Direct Mail Survives Web Advertising
Direct e-mail registers terrific response but hasn't gained critical mass. Rich media has flopped as Internet users have ignored the technology to make it work. Rich media may have a bright future, but the future isn't now. Even with the hullabaloo over the Internet, direct mail is still marketing's most versatile tool.
Is Internet marketing really making sense? For most marketers, there are three choices when it comes to online advertising: sponsorships; banners or buttons; and direct e-mail. Each has its own benefits but also exhibits major deficiencies for savvy marketers.
Though click-through rates for Web site sponsorships may have slightly higher returns overall, in many situations the costs also are much higher and the return on investment does not warrant the expense.
E-mail marketing, the latest craze in the online advertising trio, is reaping the greatest benefits compared with the other online venues. Response rates average from 2 percent to 30 percent compared with direct mail's traditional 1 percent to 2 percent, but it's not all roses.
Though the number of qualified e-mail lists is steadily increasing, the lists are still difficult to obtain and monitor. And when you finally think you have a winner, replicating the successful strategy is often impossible because similar list types simply do not exist for a rollout. Also, these lists are expensive, ranging from $250 per thousand to $400/M.
Quality control? Privacy plays a large part in a marketer's decision to incorporate e-mail into the marketing mix. Web sites are doing a fabulous job of collecting information, but unless consumers understand what the box they are checking actually means - or, conversely, that they have to uncheck a box giving the Web site permission to use their information - they are not opting in of their own free will. If users aren't reading the fine print, any message they receive will be considered spam and will do more harm than good.
As a former e-mail list broker, I've been through the grueling scenario of working with e-mail list managers who have extremely finite requirements on e-mail message formats and lengths. Let's also not forget that most e-mail list managers protect their e-mail addresses as though they were guarding the U.S. Mint. In most cases, the e-mail copy must be sent to the e-mail list manager, who then blasts the message to the target audience.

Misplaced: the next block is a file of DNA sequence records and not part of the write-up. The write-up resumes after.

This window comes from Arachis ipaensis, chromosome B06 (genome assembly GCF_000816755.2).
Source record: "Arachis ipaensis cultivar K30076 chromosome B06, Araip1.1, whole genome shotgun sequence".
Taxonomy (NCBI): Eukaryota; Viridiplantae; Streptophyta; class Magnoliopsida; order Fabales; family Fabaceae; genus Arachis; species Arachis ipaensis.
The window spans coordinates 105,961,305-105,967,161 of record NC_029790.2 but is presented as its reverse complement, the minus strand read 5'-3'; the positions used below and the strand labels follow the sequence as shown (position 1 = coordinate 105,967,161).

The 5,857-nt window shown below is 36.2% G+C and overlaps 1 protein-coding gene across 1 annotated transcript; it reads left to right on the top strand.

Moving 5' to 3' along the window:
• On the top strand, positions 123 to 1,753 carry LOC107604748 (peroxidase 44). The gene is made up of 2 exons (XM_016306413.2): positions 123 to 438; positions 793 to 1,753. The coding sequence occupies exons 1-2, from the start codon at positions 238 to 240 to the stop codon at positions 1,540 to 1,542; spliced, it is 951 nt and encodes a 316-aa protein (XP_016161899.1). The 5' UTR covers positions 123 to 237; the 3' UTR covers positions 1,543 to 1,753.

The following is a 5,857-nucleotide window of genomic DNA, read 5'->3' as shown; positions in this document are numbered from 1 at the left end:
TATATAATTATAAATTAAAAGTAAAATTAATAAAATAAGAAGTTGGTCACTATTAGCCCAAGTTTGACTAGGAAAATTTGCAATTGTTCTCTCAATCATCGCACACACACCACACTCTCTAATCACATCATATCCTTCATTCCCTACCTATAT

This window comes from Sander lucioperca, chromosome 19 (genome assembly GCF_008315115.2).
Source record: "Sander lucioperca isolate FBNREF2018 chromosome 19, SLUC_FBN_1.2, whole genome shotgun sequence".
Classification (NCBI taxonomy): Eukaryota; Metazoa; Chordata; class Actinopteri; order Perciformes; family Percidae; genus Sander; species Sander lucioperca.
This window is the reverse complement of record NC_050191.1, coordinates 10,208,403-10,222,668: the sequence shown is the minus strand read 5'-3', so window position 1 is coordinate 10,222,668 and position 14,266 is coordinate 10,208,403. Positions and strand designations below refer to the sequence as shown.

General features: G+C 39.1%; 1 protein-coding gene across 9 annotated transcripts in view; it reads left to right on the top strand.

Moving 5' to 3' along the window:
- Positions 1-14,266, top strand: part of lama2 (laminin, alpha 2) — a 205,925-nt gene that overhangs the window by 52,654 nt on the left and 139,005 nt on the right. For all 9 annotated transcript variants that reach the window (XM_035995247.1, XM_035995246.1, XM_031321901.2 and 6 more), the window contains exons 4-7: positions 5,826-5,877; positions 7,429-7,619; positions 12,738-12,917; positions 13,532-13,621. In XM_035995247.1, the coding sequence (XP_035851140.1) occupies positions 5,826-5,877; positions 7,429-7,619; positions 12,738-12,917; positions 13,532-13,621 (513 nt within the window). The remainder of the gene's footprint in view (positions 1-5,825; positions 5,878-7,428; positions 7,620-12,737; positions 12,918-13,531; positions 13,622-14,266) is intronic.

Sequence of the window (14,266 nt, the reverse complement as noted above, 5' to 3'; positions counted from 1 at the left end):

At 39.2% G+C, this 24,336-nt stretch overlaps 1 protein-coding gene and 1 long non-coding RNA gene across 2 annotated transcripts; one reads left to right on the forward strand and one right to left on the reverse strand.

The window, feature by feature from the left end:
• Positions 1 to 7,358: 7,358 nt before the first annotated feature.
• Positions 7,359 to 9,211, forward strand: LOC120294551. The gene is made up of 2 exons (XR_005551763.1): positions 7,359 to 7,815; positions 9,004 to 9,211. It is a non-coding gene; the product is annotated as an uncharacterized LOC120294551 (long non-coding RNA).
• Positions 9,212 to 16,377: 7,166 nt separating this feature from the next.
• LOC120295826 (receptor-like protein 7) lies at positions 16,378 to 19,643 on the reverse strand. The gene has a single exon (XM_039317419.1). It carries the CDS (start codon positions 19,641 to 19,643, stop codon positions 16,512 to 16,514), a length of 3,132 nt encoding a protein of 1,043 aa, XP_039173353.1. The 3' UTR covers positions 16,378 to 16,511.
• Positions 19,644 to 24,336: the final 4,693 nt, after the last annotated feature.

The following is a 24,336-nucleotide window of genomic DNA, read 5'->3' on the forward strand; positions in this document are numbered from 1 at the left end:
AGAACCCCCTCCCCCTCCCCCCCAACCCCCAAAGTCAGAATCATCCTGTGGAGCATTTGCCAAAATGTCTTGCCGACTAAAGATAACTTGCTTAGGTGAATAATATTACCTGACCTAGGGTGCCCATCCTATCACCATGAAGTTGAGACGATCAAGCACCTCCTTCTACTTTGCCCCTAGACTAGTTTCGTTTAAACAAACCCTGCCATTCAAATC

This is all fine and dandy except when you're renting e-mail lists from more than one source. In these cases there is no way to identify or eliminate duplicate names from similarly targeted lists. At $400/M, duplicates can add up quickly and erase any cost savings you may have recognized from the elimination of postage and creative costs.
Not only is the cost of duplicates high, but what about the effect it has on the person receiving five e-mails from you just because his name resides on five chosen e-mail lists? This alone has the potential to cause a loss in response.
Direct marketing returns to its roots. What are marketers doing to counteract some of these problems? They are turning to direct mail to drive qualified traffic to Web sites and shifting their budgets to increase the direct portion of their initiatives. Several dot-com and click-and-mortar companies are doing this and having great success.
According to NetRatings, "Internet penetration has reached critical mass for 21 of the top 35 Internet local markets during ... September 2000. Seven months ago ... only six Internet local markets had more than 50 percent Internet penetration." IntelliQuest predicts that nearly 100 million adults will access the Internet this year.
What does this mean? Computer owners and Internet-enabled households are no longer elitist groups. It is much easier to find a robust postal address mailing list that can identify computer ownership along with a number of additional powerful demographic and psychographic variables than it is to find a similar e-mail list. Postal addresses also give you the flexibility of conducting an efficient merge/purge and, in most cases, you can negotiate aggressive net name arrangements when incorporating multiple files. All of these attributes add to your bottom line.
Dot-coms boost direct mail. According to a study conducted by Pitney Bowes Mailing Systems Division, 59 percent of e-commerce companies surveyed increased their mail volume as a result of e-commerce activity. Nearly 70 percent of respondents use direct mail. Direct mail also was cited as the most effective tool for getting customers to go to a Web site and place an order.
On the consumer side, 57 percent of consumers surveyed said that mail, including catalogs, targeted to their tastes and interests would have "some impact" or "very high impact" on their relationships with companies.
The information available today continues to support the conclusion that using direct mail for prospecting and establishing customer relationships is the way to go. Once these relationships are established, e-mail communication will step in and play a major role in keeping customers informed and do a portion of the cross-selling and upselling for you.
• Lori Collins is manager of business development at Focus USA, Hackensack, NJ.